Flight Lieutenant (1942)

78 or 80 mins | Drama | 9 July 1942

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HISTORY

The working titles of this film were He's My Old Man and Flight Captain . According to HR news items, locations were filmed at the Alhambra airport in Southern ... More Less

The working titles of this film were He's My Old Man and Flight Captain . According to HR news items, locations were filmed at the Alhambra airport in Southern California. More Less

GEOGRAPHIC LOCATIONS
SOURCE CITATIONS
SOURCE
DATE
PAGE
Box Office
4 Jul 1942.
---
Daily Variety
24 Jun 42
p. 3.
Film Daily
29 Jun 42
p. 8.
Hollywood Reporter
27 Mar 42
p. 3.
Hollywood Reporter
30 Mar 42
p. 5.
Hollywood Reporter
24 Jun 42
p. 4.
Motion Picture Herald Product Digest
4 Jul 42
p. 751.
New York Times
31 Jul 42
p. 11.
Variety
5 Sep 42
p. 27.
CAST
PRODUCTION CREDITS
NAME
PARENT COMPANY
PRODUCTION COMPANY
DISTRIBUTION COMPANY
NAME
CREDITED AS
CREDIT
DIRECTORS
Asst dir
PRODUCER
PHOTOGRAPHY
Dir of photog
ART DIRECTORS
Art dir
Assoc
FILM EDITOR
Film ed
MUSIC
Mus dir
SOUND
Sd eng
PRODUCTION MISC
Tech adv for flight seq
DETAILS
Alternate Titles:
Flight Captain
He's My Old Man
Release Date:
9 July 1942
Production Date:
16 March--18 April 1942
Copyright Claimant:
Columbia Pictures Corp.
Copyright Date:
28 June 1942
Copyright Number:
LP11453
Physical Properties:
Sound
Western Electric Mirrophonic Recording
Black and White
Duration(in mins):
78 or 80
Length(in feet):
7,225
Country:
United States
PCA No:
8282
Passed by NBR:
No
SYNOPSIS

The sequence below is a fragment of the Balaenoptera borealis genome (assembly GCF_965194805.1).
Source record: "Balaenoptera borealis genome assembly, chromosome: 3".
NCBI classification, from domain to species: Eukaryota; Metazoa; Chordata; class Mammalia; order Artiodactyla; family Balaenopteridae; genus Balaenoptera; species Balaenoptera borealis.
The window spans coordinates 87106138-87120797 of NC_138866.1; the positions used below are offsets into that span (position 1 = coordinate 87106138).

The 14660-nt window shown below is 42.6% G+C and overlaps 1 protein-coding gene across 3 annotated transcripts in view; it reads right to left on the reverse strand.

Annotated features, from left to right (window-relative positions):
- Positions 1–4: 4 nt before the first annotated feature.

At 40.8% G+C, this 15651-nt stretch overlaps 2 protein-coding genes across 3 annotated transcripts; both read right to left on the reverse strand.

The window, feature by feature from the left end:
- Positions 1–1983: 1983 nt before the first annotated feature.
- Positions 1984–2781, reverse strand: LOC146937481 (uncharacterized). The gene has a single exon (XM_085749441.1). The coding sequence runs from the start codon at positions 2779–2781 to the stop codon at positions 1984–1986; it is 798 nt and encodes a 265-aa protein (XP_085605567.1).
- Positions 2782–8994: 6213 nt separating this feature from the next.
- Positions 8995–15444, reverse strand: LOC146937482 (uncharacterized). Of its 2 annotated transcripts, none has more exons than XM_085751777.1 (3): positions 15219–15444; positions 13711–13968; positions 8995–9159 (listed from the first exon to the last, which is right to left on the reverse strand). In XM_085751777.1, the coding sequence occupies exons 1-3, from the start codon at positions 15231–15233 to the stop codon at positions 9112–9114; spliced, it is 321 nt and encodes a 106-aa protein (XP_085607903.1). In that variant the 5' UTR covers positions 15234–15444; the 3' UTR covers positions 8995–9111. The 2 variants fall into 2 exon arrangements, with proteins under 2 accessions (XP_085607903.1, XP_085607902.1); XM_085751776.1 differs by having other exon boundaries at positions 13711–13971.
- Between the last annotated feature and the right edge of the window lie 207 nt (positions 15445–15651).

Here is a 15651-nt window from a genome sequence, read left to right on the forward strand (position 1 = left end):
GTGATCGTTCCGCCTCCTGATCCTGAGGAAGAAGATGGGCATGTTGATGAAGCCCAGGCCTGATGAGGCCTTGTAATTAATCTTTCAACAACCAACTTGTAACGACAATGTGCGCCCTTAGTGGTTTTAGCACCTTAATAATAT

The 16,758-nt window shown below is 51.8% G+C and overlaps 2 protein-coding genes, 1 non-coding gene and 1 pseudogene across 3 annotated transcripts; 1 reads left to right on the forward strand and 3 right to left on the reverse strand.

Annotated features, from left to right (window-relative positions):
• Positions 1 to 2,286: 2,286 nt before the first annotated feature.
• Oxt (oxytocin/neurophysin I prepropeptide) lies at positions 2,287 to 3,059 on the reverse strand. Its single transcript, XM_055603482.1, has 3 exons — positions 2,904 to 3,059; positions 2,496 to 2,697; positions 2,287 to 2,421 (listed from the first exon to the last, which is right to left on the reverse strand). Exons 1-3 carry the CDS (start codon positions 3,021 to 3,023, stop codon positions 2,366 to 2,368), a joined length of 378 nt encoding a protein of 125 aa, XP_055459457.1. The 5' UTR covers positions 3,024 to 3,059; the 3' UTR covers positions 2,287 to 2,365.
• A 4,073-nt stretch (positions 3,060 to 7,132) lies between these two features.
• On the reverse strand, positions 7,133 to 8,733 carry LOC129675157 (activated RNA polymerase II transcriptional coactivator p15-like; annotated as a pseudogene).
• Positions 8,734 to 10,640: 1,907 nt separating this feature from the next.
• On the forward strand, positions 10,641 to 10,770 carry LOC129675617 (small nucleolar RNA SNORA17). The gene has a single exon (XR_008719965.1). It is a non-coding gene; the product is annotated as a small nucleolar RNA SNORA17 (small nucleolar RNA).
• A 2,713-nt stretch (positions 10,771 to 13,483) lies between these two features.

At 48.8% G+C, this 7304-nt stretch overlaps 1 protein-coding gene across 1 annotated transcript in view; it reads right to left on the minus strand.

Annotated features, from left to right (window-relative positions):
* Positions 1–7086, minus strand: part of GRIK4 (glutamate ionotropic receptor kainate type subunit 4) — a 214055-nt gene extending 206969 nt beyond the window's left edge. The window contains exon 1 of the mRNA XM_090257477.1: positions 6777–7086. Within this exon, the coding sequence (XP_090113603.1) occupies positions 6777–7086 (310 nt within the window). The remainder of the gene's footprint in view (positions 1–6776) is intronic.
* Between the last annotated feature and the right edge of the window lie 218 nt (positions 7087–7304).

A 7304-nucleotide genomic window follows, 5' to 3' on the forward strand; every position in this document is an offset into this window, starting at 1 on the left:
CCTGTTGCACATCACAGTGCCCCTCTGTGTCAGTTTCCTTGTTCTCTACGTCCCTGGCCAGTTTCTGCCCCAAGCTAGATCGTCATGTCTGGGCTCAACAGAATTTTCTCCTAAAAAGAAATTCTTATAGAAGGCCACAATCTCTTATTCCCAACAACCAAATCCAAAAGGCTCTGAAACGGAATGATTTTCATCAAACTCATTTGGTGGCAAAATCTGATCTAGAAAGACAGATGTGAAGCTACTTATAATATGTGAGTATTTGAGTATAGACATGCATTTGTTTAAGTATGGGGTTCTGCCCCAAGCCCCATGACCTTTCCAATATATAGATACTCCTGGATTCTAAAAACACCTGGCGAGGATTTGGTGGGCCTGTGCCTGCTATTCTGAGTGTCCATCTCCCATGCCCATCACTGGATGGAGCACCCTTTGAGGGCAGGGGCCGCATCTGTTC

In 1932, Sam Doyle, a decorated World War I pilot, is a successful commercial pilot and a single parent to his ten-year-old son Danny. One night, after drinking too much, Doyle crashes his plane, killing his co-pilot, William Thompson. Remorseful, Doyle tries to make amends by giving all his money to the dead pilot's wife and young daughter Susie. To conceal his charity, Doyle arranges for Joe Sanford, a legal guardian, to administer the fund. When Doyle offers no defense at his hearing of the Civil Aeronautics Board, his pilot's license is permanently revoked. The dead pilot's brother, Lt. John Thompson, believes Doyle's sentence is too lenient, however, and vows revenge. Unable to fly again, Doyle tries to find other employment, but his name and unfavorable publicity work against him. When Danny becomes involved in frequent fights while trying to defend his father's name, Doyle, feeling that he is a liability to the boy, decides to go away. After arranging for Sanford to care for Danny, Doyle sails for South America and in Dutch Guiana, finds a job at a wildcat airline where the other pilots are outcasts like himself. As the years pass, Doyle continues to drown his troubles in drink, but regularly sends money and letters to his son, describing his success with the South American airline. Using the name Danny White, the boy decides to attend aviation school and become a pilot like his father. His flight examiner is John Thompson, now a major. When Danny falls in love and proposes to Thompson's niece Susie, the major approves. It is not until Doyle comes to attend ... +